There’s More to a Dining Car Than Food.

Call it a dining car or a diner or, as in Europe, a restaurant car, but the one thing people remember most about a long-distance train ride is the experience of having a full-on meal in a rolling restaurant.

And no wonder. There you are, enjoying a cheeseburger with bacon and a cold beer for lunch, and all the while you’re crossing the desert of West Texas … or climbing over Donner Pass in California’s Sierra Nevada mountains … or rolling through the Shenandoah Valley in Virginia.  I’ve always found dining car meals to be at least as interesting and enjoyable as the rest of the long-distance train experience.
Russian diner
Three years ago, I took an overnight train from Berlin to Moscow. Breakfast on the second day was served in my compartment, but I went to the dining car for lunch. The decor was, shall we say, a tad over-done, with window shades and drapes that almost completely obscured the view outside. This dining car had a staff of one—a waiter/cook, who took the orders, prepared the food in a tiny galley, then served it.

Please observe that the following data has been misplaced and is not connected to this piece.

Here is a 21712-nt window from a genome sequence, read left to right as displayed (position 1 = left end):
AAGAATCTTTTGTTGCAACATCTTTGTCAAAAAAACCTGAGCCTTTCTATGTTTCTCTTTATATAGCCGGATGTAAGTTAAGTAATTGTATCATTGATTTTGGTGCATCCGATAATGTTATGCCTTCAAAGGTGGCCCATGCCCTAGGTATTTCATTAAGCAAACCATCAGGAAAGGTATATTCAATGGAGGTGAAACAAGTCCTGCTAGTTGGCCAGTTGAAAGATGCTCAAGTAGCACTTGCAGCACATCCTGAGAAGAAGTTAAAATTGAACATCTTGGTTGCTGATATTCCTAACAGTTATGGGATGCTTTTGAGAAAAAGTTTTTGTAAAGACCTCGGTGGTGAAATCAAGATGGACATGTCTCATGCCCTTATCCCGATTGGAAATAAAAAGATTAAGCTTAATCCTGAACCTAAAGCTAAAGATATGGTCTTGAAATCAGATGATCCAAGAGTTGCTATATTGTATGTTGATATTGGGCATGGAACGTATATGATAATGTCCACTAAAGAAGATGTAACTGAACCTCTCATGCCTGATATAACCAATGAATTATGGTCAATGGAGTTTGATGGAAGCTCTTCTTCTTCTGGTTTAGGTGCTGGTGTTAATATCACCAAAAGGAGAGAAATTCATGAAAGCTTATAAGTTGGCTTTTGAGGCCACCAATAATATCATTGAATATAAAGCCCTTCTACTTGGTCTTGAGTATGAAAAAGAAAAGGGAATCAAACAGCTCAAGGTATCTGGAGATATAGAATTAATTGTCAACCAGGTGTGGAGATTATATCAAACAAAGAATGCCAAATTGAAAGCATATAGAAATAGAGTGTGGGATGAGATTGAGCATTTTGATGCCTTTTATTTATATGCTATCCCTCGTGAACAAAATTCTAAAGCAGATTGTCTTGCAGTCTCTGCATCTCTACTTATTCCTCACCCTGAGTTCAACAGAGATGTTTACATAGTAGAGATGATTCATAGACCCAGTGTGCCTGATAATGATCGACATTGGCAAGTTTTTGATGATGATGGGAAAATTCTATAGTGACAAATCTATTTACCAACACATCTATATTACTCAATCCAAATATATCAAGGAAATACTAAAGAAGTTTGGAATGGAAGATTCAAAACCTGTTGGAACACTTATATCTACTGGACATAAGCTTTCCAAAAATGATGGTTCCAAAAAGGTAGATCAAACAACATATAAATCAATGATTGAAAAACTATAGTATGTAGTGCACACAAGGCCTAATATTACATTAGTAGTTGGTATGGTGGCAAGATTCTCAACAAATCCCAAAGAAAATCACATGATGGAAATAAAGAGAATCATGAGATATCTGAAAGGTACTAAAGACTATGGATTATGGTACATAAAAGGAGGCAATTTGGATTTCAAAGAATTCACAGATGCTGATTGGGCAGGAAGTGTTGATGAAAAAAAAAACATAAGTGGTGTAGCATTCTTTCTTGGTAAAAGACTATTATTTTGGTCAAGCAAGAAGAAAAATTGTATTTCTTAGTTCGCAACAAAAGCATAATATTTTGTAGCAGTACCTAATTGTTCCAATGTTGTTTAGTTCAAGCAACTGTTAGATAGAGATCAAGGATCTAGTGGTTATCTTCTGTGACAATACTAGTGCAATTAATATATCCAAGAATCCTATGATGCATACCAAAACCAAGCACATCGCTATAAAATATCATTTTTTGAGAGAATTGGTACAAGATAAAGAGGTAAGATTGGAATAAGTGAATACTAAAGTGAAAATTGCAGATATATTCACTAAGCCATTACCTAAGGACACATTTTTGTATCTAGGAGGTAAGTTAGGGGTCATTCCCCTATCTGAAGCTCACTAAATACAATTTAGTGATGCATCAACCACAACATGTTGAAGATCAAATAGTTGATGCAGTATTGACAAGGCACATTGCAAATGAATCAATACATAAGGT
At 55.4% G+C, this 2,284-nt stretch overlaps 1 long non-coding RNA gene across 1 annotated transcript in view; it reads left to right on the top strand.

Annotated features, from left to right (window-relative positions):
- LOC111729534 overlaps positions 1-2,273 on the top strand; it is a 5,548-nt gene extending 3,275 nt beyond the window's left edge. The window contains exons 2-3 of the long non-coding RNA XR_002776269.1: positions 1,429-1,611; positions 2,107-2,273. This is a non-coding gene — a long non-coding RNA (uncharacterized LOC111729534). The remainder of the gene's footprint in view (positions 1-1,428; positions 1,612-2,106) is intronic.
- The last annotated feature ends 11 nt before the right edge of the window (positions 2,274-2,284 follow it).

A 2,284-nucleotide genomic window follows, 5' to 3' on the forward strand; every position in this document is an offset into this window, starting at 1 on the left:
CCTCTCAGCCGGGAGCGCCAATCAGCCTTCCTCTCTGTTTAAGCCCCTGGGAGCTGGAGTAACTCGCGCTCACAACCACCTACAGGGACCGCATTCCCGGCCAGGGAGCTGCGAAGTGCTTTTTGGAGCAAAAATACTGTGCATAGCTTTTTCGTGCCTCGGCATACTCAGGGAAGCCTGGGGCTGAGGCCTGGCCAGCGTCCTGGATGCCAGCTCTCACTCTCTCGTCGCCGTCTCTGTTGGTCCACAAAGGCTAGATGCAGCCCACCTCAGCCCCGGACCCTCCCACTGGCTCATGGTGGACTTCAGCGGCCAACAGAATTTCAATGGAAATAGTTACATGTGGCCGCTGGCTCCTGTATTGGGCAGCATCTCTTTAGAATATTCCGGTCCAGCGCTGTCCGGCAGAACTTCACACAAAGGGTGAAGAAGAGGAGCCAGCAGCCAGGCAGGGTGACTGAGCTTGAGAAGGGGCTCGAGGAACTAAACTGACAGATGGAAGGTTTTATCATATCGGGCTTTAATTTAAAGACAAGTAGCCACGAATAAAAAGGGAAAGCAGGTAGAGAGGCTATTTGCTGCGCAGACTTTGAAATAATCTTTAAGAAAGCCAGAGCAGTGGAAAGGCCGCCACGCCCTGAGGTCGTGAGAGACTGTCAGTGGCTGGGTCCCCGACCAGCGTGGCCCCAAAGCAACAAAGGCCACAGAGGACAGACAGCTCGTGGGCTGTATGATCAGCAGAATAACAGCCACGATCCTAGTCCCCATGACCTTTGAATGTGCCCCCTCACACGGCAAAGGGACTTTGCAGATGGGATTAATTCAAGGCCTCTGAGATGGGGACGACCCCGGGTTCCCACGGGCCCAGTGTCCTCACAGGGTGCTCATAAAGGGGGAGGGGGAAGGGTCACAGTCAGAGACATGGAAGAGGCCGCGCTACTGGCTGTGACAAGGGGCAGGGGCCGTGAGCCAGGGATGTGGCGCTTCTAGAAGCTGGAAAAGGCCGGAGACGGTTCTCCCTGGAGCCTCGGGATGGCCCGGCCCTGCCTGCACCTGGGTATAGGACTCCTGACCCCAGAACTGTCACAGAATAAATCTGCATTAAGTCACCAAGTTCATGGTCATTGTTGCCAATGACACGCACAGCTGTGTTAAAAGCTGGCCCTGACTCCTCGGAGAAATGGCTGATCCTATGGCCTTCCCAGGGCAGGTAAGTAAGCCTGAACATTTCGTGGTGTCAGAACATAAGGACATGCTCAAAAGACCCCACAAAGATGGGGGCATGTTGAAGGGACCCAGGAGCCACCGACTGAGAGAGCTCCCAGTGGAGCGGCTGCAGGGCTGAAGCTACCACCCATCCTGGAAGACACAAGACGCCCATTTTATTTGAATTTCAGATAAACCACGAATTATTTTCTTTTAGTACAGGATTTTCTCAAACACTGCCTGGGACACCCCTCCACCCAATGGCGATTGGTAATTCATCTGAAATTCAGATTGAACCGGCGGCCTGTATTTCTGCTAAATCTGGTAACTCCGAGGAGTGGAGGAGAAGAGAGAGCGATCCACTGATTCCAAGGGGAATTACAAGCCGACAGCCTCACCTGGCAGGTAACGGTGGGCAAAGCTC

Russian mealWhen I sat down at a table, he presented two menus. He held up the first one and said, “Money!” Then he held up the second menu and said, “No money!” I chose an item from the second menu and, sure enough, there was no charge; the cost was included in my fare. The very good beer was extra however.

A week later, I left Moscow on my Trans-Siberian journey aboard a train chartered by a German company. The dining car meals were good, but not great, and there was no choice. I had no problem with everyone getting the same dish except for the time I found a whole fish staring up at me from the plate. I was happy to give it to Jon Opem from Norway who was seated across from me. He responded by buying the table a bottle of wine. One thing led to another and to this day, I consider Jon and his wife, Bente, to be very good friends.

Sometimes I think what the world needs is a lot more dining cars.